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India's Supreme Court to hear complaint over mandatory confession in Oriental Orthodoxy

shutterstock 285564425 A celebration of the Malankara Orthodox Church in Parumala, Kerala. / AJP/Shutterstock.

The Supreme Court of India agreed Monday to consider a petition that the requirement of annual confession in the Malankara Orthodox Syrian Church violates its members' privacy rights.

Three members of the Church, which is part of Oriental Orthodoxy, have petitioned the court after some of the Church's priests allegedly used information learned in the confessional for blackmailing and both sexual and monetary exploitation.

India's Supreme Court agreed to hear the case Dec. 14.

The petitioners called the Church’s requirement of confession a “serious intrusion into the privacy of a person.”

The Malankara Orthodox Syrian Church codified its constitution in 1934. That constitution requires that all Church members over 21 years go to Confession annually. It also requires that a confession register be kept in each parish.


The petitioners argue that the requirement of confession violates the protection of life and personal liberty and freedom of conscience and free profession found in articles 21 and 25 of the Constitution of India.


They also took issue with the Church’s ability to remove members from its registers for failure to support the Church financially.
Fr. Johns Abraham Konatt, a spokesman for the Malankara Orthodox Syrian Church, said that “confession is one of the seven sacraments of the Church.


He told UCA News, "There might be a few instances of misuse of confession, but that does not mean that the sacrament should be done away with.”

The petition comes amid reports of some priests using the confessional to exploit women for sexual purposes, and men for monetary purposes.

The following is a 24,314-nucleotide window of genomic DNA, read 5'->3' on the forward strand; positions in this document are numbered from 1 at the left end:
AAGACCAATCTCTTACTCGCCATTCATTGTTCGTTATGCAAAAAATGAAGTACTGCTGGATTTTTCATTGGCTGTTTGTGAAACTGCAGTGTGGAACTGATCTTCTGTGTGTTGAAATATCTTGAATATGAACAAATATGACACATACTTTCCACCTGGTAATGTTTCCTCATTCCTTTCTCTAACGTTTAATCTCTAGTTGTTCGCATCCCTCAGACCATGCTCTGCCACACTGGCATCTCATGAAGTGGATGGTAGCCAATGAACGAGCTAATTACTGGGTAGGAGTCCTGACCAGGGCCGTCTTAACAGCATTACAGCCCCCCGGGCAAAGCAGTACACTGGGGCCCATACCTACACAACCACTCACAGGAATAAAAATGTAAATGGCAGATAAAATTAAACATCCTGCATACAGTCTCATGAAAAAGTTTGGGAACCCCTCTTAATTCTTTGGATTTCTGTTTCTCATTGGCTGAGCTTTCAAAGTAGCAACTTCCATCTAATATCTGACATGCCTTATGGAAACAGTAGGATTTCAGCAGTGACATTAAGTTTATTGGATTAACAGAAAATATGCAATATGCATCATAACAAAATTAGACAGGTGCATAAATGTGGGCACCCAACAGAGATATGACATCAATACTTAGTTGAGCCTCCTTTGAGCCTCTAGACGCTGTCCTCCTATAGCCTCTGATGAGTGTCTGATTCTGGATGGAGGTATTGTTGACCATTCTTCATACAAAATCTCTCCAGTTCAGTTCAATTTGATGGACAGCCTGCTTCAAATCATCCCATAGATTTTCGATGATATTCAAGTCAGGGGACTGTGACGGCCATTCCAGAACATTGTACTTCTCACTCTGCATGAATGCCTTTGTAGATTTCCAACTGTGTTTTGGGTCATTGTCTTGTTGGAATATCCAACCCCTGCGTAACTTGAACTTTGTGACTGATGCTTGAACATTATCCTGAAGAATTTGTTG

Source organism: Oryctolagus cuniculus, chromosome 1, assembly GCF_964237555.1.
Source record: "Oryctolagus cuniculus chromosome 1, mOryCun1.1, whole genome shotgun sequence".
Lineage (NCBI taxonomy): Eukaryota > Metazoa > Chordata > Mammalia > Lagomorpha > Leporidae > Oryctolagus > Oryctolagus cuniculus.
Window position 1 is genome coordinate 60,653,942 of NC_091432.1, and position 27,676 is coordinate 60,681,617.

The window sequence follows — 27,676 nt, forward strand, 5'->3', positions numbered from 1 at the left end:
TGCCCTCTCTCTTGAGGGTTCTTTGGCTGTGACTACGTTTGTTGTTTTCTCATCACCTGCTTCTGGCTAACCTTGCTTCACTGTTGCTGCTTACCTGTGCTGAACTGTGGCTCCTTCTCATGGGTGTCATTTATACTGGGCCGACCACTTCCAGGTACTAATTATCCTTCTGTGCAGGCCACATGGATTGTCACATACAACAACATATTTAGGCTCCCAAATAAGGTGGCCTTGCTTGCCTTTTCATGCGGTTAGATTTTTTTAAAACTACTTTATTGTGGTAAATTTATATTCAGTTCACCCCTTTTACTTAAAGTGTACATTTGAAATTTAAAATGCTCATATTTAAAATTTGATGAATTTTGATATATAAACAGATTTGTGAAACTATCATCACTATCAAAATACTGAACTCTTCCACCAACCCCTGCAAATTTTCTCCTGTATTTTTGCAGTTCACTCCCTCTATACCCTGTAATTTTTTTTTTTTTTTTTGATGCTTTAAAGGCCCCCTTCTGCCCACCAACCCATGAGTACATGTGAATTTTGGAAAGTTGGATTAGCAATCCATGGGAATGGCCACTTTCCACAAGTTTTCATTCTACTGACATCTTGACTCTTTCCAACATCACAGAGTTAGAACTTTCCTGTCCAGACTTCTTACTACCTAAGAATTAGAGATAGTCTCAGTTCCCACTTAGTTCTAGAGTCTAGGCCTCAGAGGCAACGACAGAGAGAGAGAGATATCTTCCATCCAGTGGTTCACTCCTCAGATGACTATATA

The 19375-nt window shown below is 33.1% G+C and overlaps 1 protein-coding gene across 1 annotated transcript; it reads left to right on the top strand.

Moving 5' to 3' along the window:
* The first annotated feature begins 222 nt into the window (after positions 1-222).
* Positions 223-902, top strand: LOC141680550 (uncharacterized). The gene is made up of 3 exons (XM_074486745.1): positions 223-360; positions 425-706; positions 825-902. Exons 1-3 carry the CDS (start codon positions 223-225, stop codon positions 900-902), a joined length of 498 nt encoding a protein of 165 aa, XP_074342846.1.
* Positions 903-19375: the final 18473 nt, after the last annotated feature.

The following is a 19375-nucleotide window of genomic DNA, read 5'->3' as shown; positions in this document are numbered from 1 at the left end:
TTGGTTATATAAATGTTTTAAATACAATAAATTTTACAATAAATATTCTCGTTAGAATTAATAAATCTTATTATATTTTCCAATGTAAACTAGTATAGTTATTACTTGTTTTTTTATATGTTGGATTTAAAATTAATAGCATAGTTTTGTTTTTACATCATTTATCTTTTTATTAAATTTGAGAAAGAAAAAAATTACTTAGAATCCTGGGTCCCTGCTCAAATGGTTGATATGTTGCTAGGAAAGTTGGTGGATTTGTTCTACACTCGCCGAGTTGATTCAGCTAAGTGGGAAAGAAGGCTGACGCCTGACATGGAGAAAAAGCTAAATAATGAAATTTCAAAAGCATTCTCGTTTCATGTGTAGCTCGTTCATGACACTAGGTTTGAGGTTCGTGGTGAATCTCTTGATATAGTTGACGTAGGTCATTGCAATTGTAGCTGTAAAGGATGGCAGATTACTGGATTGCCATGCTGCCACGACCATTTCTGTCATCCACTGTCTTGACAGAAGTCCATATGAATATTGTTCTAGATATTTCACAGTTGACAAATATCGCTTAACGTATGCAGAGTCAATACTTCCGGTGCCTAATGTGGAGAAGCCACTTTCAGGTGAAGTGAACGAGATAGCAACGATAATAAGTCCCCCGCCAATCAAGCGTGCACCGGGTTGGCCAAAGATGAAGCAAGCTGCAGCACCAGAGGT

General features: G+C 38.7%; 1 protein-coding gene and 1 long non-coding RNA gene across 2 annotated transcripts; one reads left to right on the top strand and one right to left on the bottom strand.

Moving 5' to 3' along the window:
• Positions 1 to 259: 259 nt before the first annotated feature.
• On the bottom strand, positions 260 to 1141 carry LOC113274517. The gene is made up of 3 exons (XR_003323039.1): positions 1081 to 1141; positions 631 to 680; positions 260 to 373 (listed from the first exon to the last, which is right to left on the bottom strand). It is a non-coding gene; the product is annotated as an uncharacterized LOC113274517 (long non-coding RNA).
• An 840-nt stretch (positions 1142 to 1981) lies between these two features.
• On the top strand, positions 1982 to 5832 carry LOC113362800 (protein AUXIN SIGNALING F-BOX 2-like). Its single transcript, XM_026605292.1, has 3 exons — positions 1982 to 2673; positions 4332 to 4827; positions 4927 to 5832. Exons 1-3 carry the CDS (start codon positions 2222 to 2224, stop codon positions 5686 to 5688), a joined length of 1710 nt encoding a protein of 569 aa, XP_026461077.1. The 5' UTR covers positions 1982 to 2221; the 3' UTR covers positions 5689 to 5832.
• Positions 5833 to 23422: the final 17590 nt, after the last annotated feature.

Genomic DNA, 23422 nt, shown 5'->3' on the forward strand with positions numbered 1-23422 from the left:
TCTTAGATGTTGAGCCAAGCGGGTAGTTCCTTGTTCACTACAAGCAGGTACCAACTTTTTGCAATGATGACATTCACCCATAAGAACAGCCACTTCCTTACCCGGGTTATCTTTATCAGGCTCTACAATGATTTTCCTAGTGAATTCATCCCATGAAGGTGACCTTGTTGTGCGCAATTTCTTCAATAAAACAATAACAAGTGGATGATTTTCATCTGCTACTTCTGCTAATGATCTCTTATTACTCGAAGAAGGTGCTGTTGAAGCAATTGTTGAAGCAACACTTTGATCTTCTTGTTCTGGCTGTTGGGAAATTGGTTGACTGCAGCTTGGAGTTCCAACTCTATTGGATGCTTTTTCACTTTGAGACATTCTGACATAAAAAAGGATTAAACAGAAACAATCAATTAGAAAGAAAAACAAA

In mid-2018, five priests of the Malankara Orthodox Syrian Church were accused of using confession to blackmail and sexually abuse a 34 year-old married woman. They have since been suspended.

At the time, a proposal to abolish confessions in all Churches in the nation was put forth by India’s National Commission for Women, a government advisory agency.

Cardinal Oswald Gracias of Bombay said at the time that he was “shocked” by the proposed ban.

“(The ban) betrays a total lack of understanding of the nature, meaning, sanctity and importance of this Sacrament for our people; and also an ignorance of the strict laws of the Church to prevent any abuse,” he said. Such a ban would be a violation of the freedom of religion guaranteed by the country’s constitution, Gracias said.

“Millions of people from all over the world, over the centuries, have testified to the spiritual benefit of this Sacrament and to the grace, pardon and peace they have experienced as a result of receiving this Sacrament,” he added. “I am confident the Government will totally ignore this absurd demand from the Commission.”

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According to local media, the National Commission for Minorities vice-chairman George Kurian also criticised the proposal during a TV discussion, calling it unconstitutional and saying that it unnecessarily provokes division and misunderstanding among minority communities.

The Oriental Orthodox Churches rejected the 451 Council of Chalcedon, and its followers were historically considered monophysites, those who believe Christ has only one nature, by Catholics and the Eastern Orthodox.

The Malankara Orthodox Syrian Church is based in the Indian state of Kerala, where most of its dioceses are located.

The government of India is officially secular, while nearly 80 percent of the population identifies as Hindu. About 2.3 percent of India’s population is as Christian.

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